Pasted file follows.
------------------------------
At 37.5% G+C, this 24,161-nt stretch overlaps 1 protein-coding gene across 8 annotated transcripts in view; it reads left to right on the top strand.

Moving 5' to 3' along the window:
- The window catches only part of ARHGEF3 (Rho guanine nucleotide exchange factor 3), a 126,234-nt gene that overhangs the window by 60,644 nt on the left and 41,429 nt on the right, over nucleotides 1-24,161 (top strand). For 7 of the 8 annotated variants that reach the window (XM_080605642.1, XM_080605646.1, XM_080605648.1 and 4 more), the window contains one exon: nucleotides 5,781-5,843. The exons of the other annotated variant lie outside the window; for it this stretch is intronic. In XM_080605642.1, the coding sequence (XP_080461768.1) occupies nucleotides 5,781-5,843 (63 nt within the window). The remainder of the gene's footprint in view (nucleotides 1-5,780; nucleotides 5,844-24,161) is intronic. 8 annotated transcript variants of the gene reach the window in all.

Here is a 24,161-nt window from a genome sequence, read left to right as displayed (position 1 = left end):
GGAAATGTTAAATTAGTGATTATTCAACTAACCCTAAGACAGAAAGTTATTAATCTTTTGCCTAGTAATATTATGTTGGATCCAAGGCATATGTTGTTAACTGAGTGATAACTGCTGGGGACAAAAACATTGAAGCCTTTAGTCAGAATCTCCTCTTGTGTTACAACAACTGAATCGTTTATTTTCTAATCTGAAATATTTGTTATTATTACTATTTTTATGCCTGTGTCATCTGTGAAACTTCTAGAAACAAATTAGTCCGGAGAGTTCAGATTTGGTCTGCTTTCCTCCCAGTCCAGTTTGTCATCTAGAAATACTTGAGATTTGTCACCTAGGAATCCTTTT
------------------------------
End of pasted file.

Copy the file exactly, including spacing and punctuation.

At 37.5% G+C, this 24,161-nt stretch overlaps 1 protein-coding gene across 8 annotated transcripts in view; it reads left to right on the top strand.

Moving 5' to 3' along the window:
- The window catches only part of ARHGEF3 (Rho guanine nucleotide exchange factor 3), a 126,234-nt gene that overhangs the window by 60,644 nt on the left and 41,429 nt on the right, over nucleotides 1-24,161 (top strand). For 7 of the 8 annotated variants that reach the window (XM_080605642.1, XM_080605646.1, XM_080605648.1 and 4 more), the window contains one exon: nucleotides 5,781-5,843. The exons of the other annotated variant lie outside the window; for it this stretch is intronic. In XM_080605642.1, the coding sequence (XP_080461768.1) occupies nucleotides 5,781-5,843 (63 nt within the window). The remainder of the gene's footprint in view (nucleotides 1-5,780; nucleotides 5,844-24,161) is intronic. 8 annotated transcript variants of the gene reach the window in all.

Here is a 24,161-nt window from a genome sequence, read left to right as displayed (position 1 = left end):
GGAAATGTTAAATTAGTGATTATTCAACTAACCCTAAGACAGAAAGTTATTAATCTTTTGCCTAGTAATATTATGTTGGATCCAAGGCATATGTTGTTAACTGAGTGATAACTGCTGGGGACAAAAACATTGAAGCCTTTAGTCAGAATCTCCTCTTGTGTTACAACAACTGAATCGTTTATTTTCTAATCTGAAATATTTGTTATTATTACTATTTTTATGCCTGTGTCATCTGTGAAACTTCTAGAAACAAATTAGTCCGGAGAGTTCAGATTTGGTCTGCTTTCCTCCCAGTCCAGTTTGTCATCTAGAAATACTTGAGATTTGTCACCTAGGAATCCTTTT